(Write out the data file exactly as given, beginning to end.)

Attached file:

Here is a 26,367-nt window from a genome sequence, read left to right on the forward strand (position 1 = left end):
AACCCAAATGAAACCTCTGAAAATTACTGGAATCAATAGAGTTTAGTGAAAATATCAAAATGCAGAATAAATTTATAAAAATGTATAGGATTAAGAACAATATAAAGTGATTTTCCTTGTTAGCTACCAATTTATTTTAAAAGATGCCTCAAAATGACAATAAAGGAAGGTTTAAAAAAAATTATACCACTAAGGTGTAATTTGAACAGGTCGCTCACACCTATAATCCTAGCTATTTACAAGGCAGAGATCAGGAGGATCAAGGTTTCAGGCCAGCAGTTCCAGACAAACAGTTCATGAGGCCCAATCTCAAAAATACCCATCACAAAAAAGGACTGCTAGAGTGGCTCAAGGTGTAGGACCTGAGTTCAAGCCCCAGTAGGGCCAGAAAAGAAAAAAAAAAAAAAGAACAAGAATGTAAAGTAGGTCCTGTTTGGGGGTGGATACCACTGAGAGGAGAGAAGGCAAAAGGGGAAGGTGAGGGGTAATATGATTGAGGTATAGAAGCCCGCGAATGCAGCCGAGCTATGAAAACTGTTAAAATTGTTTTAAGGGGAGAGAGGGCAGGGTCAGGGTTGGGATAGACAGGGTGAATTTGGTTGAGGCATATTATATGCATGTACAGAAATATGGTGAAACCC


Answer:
Here is a 26,367-nt window from a genome sequence, read left to right on the forward strand (position 1 = left end):
AACCCAAATGAAACCTCTGAAAATTACTGGAATCAATAGAGTTTAGTGAAAATATCAAAATGCAGAATAAATTTATAAAAATGTATAGGATTAAGAACAATATAAAGTGATTTTCCTTGTTAGCTACCAATTTATTTTAAAAGATGCCTCAAAATGACAATAAAGGAAGGTTTAAAAAAAATTATACCACTAAGGTGTAATTTGAACAGGTCGCTCACACCTATAATCCTAGCTATTTACAAGGCAGAGATCAGGAGGATCAAGGTTTCAGGCCAGCAGTTCCAGACAAACAGTTCATGAGGCCCAATCTCAAAAATACCCATCACAAAAAAGGACTGCTAGAGTGGCTCAAGGTGTAGGACCTGAGTTCAAGCCCCAGTAGGGCCAGAAAAGAAAAAAAAAAAAAAGAACAAGAATGTAAAGTAGGTCCTGTTTGGGGGTGGATACCACTGAGAGGAGAGAAGGCAAAAGGGGAAGGTGAGGGGTAATATGATTGAGGTATAGAAGCCCGCGAATGCAGCCGAGCTATGAAAACTGTTAAAATTGTTTTAAGGGGAGAGAGGGCAGGGTCAGGGTTGGGATAGACAGGGTGAATTTGGTTGAGGCATATTATATGCATGTACAGAAATATGGTGAAACCC